Once upon a time, carpet weaving flourished as a trade under the proliferation of the Islamic religion. In the Ottoman, Safavid, and Mughal dynasties, families of artisans extending along the Rug Belt from North Africa, the Middle East, and Central Asia made their living by hand-weaving prayer rugs. Usually crafted from silk, cotton, and wool, rug styles were distinct to specific regions. The textiles were traditionally decorated with aniconic images like the Ka’aba, latticed floral patterns, and geometric tessellations, in adherence with Islam’s prohibition of figuration.
Many of these carpets can now be found in Islamic art departments of museums and as a major export product. Vintage prayer rugs from “the Orient” remain a highly desired collector item, as evidenced by the 2009 Sotheby’s London auction “Arts of the Islamic World,” where a Safavid silk, wool, and metal-thread prayer rug sold for $4.3 million.
When Abdullah M. I. Syed moved from Pakistan to the United States, he observed that instead of the theological government he was accustomed to, the pursuit of money reigned supreme in the U.S. His choice of currency as a medium investigates “the current nature of power in a political climate of the degeneration of democracy and staggering levels of social inequality.” His work Flying Rug (2008) is meticulously made of folded U.S. dollar bills organized into an Islamic geometric pattern, indicating the religious significance of prayer rugs in his homeland and paying respect to the intense crafting process it requires. Simultaneously, through the title, Syed shares a personal reflection on migrating “from the East to the West for security and a better financial future,” he said, as well as the commodification of the rug itself as a Pakistani export item, the shadows cast on the walls suggesting an “Oriental dream.”
In Khan’s 2017 solo exhibition “iamuslima,” the artist unveiled their “Psychedelic Prayer Rugs,” a series of custom-designed handmade wool rugs. The series explores intersectionality by blending secular, religious, and personal symbols. Khan invited participants—Muslim and non-Muslim—to interact with and pray on the rugs as they wished. The exhibition opened with a declaration in the form of a pair of Air Force 1 high-tops, emblazoned with “iamuslim” and “muslima.” After Nike banned consumers from customizing their sneakers with words like “Muslim” and “Islam,” Khan found a lexicon loophole to circumvent the censorship. Later, they emblazoned a depiction of sneakers on a prayer rug.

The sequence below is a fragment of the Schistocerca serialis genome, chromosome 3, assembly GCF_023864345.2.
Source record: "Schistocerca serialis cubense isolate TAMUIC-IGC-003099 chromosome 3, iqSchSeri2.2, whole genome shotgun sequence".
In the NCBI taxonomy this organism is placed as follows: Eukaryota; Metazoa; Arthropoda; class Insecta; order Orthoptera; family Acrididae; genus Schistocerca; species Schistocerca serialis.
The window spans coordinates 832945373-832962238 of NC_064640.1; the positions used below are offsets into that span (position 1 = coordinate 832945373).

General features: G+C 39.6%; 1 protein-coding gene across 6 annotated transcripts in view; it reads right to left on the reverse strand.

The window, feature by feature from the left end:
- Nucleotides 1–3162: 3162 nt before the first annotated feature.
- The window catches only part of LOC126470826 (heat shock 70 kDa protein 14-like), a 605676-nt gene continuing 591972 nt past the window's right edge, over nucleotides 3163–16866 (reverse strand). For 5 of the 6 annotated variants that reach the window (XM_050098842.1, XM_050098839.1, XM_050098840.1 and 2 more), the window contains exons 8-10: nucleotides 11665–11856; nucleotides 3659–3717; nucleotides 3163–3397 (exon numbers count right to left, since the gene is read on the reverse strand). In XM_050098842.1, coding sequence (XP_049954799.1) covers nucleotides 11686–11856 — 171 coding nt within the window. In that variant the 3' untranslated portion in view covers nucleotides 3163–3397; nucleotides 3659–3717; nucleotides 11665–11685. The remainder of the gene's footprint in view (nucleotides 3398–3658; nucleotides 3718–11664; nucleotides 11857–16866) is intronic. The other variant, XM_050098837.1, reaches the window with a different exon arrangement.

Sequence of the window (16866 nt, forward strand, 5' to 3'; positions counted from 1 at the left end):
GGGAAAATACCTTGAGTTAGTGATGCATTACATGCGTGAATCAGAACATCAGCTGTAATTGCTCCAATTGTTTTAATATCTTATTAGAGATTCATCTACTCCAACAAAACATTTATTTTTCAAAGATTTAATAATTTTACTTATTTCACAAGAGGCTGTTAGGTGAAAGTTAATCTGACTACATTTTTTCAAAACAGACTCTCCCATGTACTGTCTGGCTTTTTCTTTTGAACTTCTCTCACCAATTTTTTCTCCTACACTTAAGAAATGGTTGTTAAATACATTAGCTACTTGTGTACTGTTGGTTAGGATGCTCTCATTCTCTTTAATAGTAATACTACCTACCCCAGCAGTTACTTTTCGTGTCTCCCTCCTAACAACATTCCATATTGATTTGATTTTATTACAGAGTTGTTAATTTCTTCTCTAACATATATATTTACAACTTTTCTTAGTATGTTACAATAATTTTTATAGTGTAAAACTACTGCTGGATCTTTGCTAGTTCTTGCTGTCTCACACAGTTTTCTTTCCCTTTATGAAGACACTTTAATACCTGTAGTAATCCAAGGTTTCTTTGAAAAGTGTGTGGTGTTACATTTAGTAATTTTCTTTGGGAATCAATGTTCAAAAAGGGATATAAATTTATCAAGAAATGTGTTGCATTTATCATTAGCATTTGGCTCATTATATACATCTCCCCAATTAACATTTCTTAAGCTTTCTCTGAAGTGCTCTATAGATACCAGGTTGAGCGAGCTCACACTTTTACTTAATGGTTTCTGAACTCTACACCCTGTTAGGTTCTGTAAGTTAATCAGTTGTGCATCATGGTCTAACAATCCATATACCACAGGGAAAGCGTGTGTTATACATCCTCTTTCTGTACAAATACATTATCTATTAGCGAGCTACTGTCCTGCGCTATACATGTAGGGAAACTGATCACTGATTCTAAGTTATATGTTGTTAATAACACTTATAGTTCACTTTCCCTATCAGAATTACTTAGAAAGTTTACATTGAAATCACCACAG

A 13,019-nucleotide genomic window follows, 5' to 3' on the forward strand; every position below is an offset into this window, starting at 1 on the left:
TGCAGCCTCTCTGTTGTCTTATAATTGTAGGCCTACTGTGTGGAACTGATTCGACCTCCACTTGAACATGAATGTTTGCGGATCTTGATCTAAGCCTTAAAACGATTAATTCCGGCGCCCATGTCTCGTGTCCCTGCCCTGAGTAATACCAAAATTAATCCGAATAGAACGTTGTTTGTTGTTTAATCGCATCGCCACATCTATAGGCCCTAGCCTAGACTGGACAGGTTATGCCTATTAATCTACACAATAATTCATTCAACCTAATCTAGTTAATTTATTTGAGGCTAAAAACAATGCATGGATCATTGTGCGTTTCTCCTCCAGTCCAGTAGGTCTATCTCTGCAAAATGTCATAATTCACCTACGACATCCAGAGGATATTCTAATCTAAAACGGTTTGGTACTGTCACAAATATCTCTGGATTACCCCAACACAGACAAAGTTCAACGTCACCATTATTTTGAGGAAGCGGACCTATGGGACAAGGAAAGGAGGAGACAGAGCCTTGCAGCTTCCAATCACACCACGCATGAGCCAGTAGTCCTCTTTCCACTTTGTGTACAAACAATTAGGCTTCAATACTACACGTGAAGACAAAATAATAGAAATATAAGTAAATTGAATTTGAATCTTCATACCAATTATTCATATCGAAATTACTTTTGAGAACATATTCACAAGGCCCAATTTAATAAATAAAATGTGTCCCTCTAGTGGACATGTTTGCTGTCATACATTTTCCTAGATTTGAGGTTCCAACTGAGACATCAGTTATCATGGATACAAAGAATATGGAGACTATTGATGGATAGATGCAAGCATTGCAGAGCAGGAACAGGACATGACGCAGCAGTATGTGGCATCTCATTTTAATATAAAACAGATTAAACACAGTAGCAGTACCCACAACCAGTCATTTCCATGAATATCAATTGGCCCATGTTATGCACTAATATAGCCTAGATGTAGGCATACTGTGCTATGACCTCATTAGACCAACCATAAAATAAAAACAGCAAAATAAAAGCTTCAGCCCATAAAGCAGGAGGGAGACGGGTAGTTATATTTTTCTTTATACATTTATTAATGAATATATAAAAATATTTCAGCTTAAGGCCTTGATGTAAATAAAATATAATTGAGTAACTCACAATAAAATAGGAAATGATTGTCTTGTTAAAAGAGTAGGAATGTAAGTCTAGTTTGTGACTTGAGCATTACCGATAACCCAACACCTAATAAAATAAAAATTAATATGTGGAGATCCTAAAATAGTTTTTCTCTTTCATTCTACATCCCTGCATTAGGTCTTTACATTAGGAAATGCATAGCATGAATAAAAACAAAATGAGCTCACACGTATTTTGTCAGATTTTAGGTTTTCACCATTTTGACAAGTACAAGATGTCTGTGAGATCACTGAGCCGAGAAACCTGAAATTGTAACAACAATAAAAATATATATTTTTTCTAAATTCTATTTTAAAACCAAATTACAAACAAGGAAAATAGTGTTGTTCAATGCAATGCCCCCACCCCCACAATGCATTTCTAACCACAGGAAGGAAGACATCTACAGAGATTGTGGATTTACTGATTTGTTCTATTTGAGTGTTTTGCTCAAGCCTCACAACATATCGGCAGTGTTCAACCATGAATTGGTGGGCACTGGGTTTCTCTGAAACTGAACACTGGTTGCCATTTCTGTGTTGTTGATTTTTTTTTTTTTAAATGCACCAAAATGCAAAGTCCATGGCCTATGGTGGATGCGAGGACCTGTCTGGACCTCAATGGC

“Islam never oppressed me,” Khan said. They are now readying to open “I Am an Archive,” the Brooklyn Museum’s debut solo exhibition by a South Asian, Muslim, femme-identifying person. The show will include a continued study of prayer rugs and carpets including “Snake Skin,” a series of column fragments—referring to the ruins of the Roman empire—wrapped in silk hand-made rugs from Kashmir, made by the same artisans Khan has collaborated with for years. This combination cuts “to the core of the insidious nature of empire and colonialism.” The show will also feature new works that examine objects from the Museum’s Arts of Islamic World collection such as Mosque Lamp and Prayer Carpet Green, an archival inkjet print highlighting the economics of historical goods in collecting institutions.
This is not the Brooklyn Museum’s first time displaying contemporary installations featuring the Islamic prayer rug, however. In 2012, Mounir Fatmi’s Maximum Sensation (2010) went on view, an installation of skateboards wrapped in prayer rug textiles; the piece is now back on display as part of the exhibition “The Slipstream: Reflection, Resilience, and Resistance in Art of Our Time.” No stranger to artistic censorship, Fatmi has used the prayer rug as a mode of commentary on social equality for years, particularly through his use of collage.